Studies characterizing the SARS-CoV-2-specific T cell responses suggest that there is marked activation of T cells in acute COVID-19 patients (30–32). Several studies have provided strong evidence for the importance of SARS-CoV-2 specific CTLs, and T helper cells in mild and moderate patients compared to severe COVID-19 disease (27, 28, 31–33). The effector memory CD8 T cell population is decreased in the severe patients compared to the recovered patients (34–36). Similarly, the T cells in severe patients compared to convalescent patients express higher levels of exhaustion markers PD-1 and CD39 on the memory CD8 T cells with the signature pertaining to hyperimmune activation (HLADR+CD38+CD8+) with lower CD8 T cell response. In line with CD8 T cells, the effector memory CD4 T cell frequencies are also elevated in the COVID-19 patients (34–36). Interestingly, the recovered patients seem to have higher levels of activated circulating T follicular helper (Tfh) population, indicative of recent antigen encounter and emigration from germinal center. Similar to the PD-1 levels of CD8 T cells, the PD-1 levels were increased in the CD4 T cells. As a result of the decrease in the T cells, non-T cell frequencies that includes, macrophages, monocytes, neutrophils were observed to be elevated in severe COVID-19 patients (30, 34). Similar to T cells the B cell subpopulations are altered in the COVID-19 disease and it has been shown that the frequency of plasmablast is highly elevated (30% of the circulating B cells) in the COVID-19 patients (34). These blood plasmablast frequencies are shown to correlate with activated circulating Tfh cells (34, 37). The proliferating B cells are markedly elevated in the COVID-19 patients with activated phenotype, suggestive of altered B cell response during COVID-19 disease. Several studies have provided strong evidence for the importance of SARS-CoV-2 - specific neutralizing antibodies in association with less disease severity in COVID-19 patients (38, 39). SARS-CoV-2 specific antibodies are found in convalescent plasma and most recovered individuals have RBD-specific antibodies with potent antiviral activity (40, 41), importantly severe and critical patients are currently being treated with convalescent plasma therapy in many parts of the world (42, 43). Overall, these data suggest that vaccines or therapeutic strategies that induce functional anti-viral SARS-CoV-2 specific T and B cell responses are important to curtail SARS-CoV-2 infection in vivo.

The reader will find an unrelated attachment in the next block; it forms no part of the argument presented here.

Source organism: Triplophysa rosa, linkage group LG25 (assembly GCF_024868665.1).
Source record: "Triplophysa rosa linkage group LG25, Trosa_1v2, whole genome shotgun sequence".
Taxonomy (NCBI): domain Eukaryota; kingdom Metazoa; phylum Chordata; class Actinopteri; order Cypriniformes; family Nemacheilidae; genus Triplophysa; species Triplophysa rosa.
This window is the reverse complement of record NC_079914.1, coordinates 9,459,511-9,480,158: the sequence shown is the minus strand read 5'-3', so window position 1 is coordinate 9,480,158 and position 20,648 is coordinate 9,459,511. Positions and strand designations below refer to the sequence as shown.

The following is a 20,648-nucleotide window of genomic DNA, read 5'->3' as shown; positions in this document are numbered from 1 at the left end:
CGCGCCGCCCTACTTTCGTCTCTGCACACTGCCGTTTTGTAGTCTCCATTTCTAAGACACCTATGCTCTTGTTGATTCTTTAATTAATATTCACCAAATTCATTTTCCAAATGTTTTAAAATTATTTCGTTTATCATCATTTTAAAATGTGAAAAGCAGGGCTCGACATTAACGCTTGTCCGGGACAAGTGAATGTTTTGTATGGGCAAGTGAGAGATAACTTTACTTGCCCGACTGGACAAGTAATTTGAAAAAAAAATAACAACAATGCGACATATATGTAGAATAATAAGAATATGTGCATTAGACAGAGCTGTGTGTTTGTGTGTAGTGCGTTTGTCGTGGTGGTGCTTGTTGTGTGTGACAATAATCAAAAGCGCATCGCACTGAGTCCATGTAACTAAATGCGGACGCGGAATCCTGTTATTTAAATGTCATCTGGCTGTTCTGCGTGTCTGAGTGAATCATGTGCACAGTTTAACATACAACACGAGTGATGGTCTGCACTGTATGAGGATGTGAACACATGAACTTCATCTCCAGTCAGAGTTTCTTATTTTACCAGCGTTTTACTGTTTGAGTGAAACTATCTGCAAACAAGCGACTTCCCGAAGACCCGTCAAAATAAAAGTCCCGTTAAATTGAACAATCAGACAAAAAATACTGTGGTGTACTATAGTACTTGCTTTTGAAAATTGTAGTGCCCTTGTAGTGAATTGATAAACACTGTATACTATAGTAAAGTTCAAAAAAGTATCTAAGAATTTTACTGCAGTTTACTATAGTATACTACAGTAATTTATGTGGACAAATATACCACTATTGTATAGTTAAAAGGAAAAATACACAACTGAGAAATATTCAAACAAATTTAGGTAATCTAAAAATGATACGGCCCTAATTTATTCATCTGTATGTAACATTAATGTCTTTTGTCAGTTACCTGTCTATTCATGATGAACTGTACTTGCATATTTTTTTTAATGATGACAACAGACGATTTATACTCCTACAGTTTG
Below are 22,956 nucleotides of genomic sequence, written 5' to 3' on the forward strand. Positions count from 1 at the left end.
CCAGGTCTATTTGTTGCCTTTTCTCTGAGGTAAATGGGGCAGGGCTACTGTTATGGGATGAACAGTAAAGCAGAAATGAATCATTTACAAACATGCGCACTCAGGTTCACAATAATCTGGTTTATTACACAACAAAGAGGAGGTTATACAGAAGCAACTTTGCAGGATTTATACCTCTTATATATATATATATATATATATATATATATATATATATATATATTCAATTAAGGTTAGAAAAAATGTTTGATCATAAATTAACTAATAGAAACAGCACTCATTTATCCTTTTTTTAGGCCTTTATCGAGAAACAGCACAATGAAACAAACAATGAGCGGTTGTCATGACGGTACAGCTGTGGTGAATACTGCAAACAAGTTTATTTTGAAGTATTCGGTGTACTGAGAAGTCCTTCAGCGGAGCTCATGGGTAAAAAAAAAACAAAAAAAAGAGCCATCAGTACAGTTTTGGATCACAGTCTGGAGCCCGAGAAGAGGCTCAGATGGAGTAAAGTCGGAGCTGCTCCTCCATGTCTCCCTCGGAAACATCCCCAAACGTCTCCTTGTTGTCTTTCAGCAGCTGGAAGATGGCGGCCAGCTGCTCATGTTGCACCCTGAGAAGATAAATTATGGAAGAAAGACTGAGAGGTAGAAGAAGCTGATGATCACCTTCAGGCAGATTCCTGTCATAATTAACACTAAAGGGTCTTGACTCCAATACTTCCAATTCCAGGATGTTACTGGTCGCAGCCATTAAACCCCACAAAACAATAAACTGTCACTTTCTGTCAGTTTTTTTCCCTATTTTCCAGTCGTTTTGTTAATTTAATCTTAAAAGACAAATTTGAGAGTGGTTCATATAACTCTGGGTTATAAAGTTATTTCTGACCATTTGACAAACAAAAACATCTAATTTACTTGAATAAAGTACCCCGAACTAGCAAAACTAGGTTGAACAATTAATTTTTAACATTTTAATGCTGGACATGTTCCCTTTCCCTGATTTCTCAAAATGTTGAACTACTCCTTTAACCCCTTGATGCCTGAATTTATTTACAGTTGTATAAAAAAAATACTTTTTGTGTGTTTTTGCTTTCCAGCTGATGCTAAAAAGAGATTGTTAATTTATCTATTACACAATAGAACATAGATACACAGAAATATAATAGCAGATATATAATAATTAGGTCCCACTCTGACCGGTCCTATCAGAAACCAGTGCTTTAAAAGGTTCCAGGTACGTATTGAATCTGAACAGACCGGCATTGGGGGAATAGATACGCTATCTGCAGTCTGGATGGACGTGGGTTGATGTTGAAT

Enigma of Unknowns
There remain many unknowns and several other research questions unanswered. The degree of protection afforded by the antibodies against SARS-CoV-2 among the infected is still ambiguous, and strong evidence-based findings are awaited to know if the host responses generated would be of strong sterilizing or weak and waning immune responses. Earlier studies on the coronavirus 229E, responsible for common cold have shown that the titers of antibodies produced were not sufficient to prevent reinfection in all the individuals studied (44). Interestingly, similar pattern exists in SARS-CoV-2 infection and where there is a rapid decay of SARS-CoV-2 of antibodies in persons with mild symptoms and recovered patients (45, 46). Similarly, as a recent study demonstrated the evidence of reinfection of SARS-CoV-2 by phylogenetically distinct SARS-CoV-2 re-infection, this may also suggest that the immunity generated during primary SARS-CoV-2 infection may be short lived and may not protect if reinfection happens by the second distinct virus (47). These results also suggest that SARS-CoV-2 may continue to circulate among human population despite herd immunity with natural infection or with vaccination. However, a recent study on monkeys has indicated the development of protective immunity against re-exposure to SARS-CoV-2 (homologous) (48). Hence, massive longitudinal monitoring of SARS-CoV-2 seroprevalence remains the need of the hour to determine the percentage of the population already infected and if reaching a herd immunity threshold is even feasible. It also remains logical to consider the viral factors such as the possibility of mutations and emergence of new strains of a virus, which can go on to make herd immunity futile (49).
Potential Consequences and Way Forward